“Oklahoma’s relationship with our tribal nations has suffered greatly as a result of the governor’s divisive rhetoric and ceaseless legal attacks,” Drummond said.
Five of Oklahoma’s most powerful tribes — the Cherokee, Chickasaw, Choctaw, Muscogee (Creek) and Seminole nations — issued a joint resolution last week accusing the governor of not negotiating in good faith and threatening “to undo decades of work and damage tribal-state cooperation for generations to come.” Stitt disputes he is not negotiating in good faith.
Feuds between governors and Native American tribes are not unique to Oklahoma.
Republican legislative leaders in Arizona in 2020 threatened to prevent tribes from renewing gambling licenses, a critical funding source for many tribes, if they had unresolved disputes over water rights.
In Connecticut, during the height of the pandemic, the state’s governor engaged in a rare dispute with its two federally recognized tribes, the Mohegan Tribe and Mashantucket Pequot Tribal Nation, over the tribes’ decision to reopen their massive casinos.
But in Oklahoma, where the tribes are vitally important to the economy, particularly in depressed rural areas, even fellow Republicans are scratching their heads at Stitt’s continued hostility toward the tribes.
Treat described Stitt’s 2021 choice not to renew tribal compacts over hunting and fishing a “stupid decision” that has cost the state $35 million. Stitt’s office said at the time the compacts were unfair because tribal citizens could purchase licenses at a cheaper rate.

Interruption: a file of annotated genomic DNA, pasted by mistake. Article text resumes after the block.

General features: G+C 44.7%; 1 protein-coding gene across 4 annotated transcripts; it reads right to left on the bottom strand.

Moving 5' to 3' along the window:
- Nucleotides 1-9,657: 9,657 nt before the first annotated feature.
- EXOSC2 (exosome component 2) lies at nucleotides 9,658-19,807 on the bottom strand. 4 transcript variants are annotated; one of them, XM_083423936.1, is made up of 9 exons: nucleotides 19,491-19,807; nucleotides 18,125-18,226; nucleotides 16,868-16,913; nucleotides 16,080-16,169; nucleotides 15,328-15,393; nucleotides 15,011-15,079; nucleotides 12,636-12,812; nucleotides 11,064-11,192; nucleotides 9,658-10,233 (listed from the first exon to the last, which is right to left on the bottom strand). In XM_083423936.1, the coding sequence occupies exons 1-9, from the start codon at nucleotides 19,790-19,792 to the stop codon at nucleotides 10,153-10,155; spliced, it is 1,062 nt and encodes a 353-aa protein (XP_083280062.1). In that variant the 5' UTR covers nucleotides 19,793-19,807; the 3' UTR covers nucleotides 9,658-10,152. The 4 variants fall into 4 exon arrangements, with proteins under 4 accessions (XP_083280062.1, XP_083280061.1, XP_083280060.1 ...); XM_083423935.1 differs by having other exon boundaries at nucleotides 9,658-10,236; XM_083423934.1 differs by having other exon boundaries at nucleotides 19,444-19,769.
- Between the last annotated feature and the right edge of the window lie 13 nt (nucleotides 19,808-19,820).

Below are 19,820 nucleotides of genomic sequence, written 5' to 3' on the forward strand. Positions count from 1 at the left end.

The number of licensed hunters and anglers in Oklahoma, which is used to calculate federal funds for wildlife conservation, has been reduced because many Native Americans have chosen to obtain licenses from the tribes, which no longer have an agreement to remit funds to the state.
The governor’s concerns about the fallout from the McGirt Supreme Court decision were heightened last month when a federal appeals court determined the city of Tulsa had no authority to issue a speeding ticket to a Choctaw citizen.
“Citizens of Tulsa, if your city government cannot enforce something as simple as a traffic violation, there will be no rule of law in eastern Oklahoma,” Stitt said.
Stitt’s argument about a cascading effect of the McGirt decision has merit. Already, thousands of Native American taxpayers in Oklahoma have claimed an exemption from paying state income tax under regulations governing taxation of tribal citizens in “Indian Country.”
An Okmulgee woman and Muscogee (Creek) citizen, Alicia Stroble, claims she is exempt from paying state income tax in a case pending before the Oklahoma Supreme Court. Several tribes have filed “friend of the court” briefs siding with Stroble’s position.
“It’s not going to work,” Stitt said. “We can’t have two different systems.”
While many tribal sovereignty issues remain unresolved following the McGirt decision, experts on tribal law say the solution can be found by working with the tribes rather than fighting them in court.
“There has to be a way for us to work together, and that tends to be the answer to almost all the questions,” said Sara Hill, attorney general for the Cherokee Nation. “The alternatives are always painful, expensive litigation.”
Associated Press reporters Felicia Fonseca in Arizona and Susan Haigh in Connecticut contributed to this report.